So she had picked up the pieces of her life, and with the fury and zeal of a martyr, she had painstakingly taught herself to fly again in spite of her handicap. All that effort, all that blood, sweat, and tears, had been for nothing. The last blow had come when the Air Force had told her, with infinite patience and wisdom, that she would never fly for them again. Perhaps she might be interested in a job in the civil sector?

With great dignity Isa had walked from the office with her head held high. She had proceeded to return to her apartment, crawl into a bottle of vodka, and it was several years before she found her way back out again.

She'd found her way here, which wasn't so bad at the time, but now she's starting to rethink coming to America.

"<I already gave you my answer!>" Isa's response is a defiant snarl, and for a brief instant she surges against the grip that holds her down with alarming force. It's not enough to break free, but it might be more than the Winter Soldier is expecting from his prey. "<I don't fucking know who this Rudchenko bastard is. I've never heard his fucking name before today!>"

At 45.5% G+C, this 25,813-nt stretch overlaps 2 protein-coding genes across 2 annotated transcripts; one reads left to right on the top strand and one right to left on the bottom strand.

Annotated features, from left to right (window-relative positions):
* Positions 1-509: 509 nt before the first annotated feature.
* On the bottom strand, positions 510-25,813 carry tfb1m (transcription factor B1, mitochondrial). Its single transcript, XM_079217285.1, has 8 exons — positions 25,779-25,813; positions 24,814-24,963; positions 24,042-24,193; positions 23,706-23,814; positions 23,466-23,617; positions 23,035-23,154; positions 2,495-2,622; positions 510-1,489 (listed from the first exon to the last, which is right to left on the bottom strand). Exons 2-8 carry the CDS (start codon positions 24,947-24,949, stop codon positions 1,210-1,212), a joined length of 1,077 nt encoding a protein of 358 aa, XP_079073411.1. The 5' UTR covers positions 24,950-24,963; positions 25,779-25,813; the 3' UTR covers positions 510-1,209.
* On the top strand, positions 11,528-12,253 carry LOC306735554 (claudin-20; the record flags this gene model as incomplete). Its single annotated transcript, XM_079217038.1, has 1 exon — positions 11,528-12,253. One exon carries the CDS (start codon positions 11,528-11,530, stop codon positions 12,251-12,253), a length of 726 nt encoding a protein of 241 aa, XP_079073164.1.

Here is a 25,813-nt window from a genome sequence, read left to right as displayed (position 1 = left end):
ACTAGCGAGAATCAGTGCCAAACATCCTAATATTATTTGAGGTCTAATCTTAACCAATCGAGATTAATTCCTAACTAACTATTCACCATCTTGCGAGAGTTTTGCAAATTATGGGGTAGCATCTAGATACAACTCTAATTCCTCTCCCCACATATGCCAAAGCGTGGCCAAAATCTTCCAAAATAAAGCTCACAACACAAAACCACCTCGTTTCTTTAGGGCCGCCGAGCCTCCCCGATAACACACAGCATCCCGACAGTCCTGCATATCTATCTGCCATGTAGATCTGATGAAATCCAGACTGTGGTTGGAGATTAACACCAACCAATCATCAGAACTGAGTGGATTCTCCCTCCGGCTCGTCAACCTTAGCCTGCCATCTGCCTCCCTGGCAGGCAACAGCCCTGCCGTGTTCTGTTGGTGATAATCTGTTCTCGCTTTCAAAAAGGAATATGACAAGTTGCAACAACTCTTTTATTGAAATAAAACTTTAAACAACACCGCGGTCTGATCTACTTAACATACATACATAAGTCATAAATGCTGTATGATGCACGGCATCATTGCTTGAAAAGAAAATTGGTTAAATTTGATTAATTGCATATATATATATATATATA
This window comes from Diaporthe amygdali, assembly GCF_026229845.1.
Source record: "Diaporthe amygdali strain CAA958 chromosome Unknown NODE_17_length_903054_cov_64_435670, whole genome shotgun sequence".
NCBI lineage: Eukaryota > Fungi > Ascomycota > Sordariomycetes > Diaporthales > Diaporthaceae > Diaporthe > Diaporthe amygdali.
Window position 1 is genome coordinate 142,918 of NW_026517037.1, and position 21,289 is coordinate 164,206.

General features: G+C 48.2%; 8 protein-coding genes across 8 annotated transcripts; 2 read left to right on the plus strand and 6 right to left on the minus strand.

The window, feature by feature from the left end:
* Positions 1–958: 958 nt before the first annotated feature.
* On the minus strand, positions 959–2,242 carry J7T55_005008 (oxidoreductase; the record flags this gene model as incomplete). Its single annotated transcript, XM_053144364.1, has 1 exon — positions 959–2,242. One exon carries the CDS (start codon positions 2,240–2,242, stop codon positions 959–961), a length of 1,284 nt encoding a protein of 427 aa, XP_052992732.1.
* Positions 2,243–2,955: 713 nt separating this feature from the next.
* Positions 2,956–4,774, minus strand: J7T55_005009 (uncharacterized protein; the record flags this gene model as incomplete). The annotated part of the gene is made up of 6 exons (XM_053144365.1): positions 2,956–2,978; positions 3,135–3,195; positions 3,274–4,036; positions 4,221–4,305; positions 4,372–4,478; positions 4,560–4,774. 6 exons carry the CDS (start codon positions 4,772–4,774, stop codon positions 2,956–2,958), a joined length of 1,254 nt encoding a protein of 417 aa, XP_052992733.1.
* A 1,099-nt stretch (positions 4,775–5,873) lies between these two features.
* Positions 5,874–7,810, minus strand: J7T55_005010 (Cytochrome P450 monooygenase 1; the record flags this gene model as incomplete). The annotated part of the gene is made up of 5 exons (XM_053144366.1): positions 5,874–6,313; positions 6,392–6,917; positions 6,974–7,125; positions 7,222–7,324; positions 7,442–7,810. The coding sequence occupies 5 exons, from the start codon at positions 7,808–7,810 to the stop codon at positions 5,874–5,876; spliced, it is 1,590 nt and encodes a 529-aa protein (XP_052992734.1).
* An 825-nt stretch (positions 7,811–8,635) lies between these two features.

…She's a feisty one, isn't she? It's true that she's terrified, and there's no mistaking the almost spastic shaking, well past the point of trembling. Yet she still has enough presence of mind to shout and threaten the very person who has her pinned on her own kitchen floor.

Maybe she's going to die like a dog, but she doesn't have to go quietly. Quiet was never really her style.

Once more the pilot struggles; it might be enough to break free from an ordinary attacker, and in any other circumstance her desperate strength might be surprising. It's not enough to break free, though. The only good it does for Isa is dig her shoulder blade even deeper into the cheap linoleum flooring of her kitchen.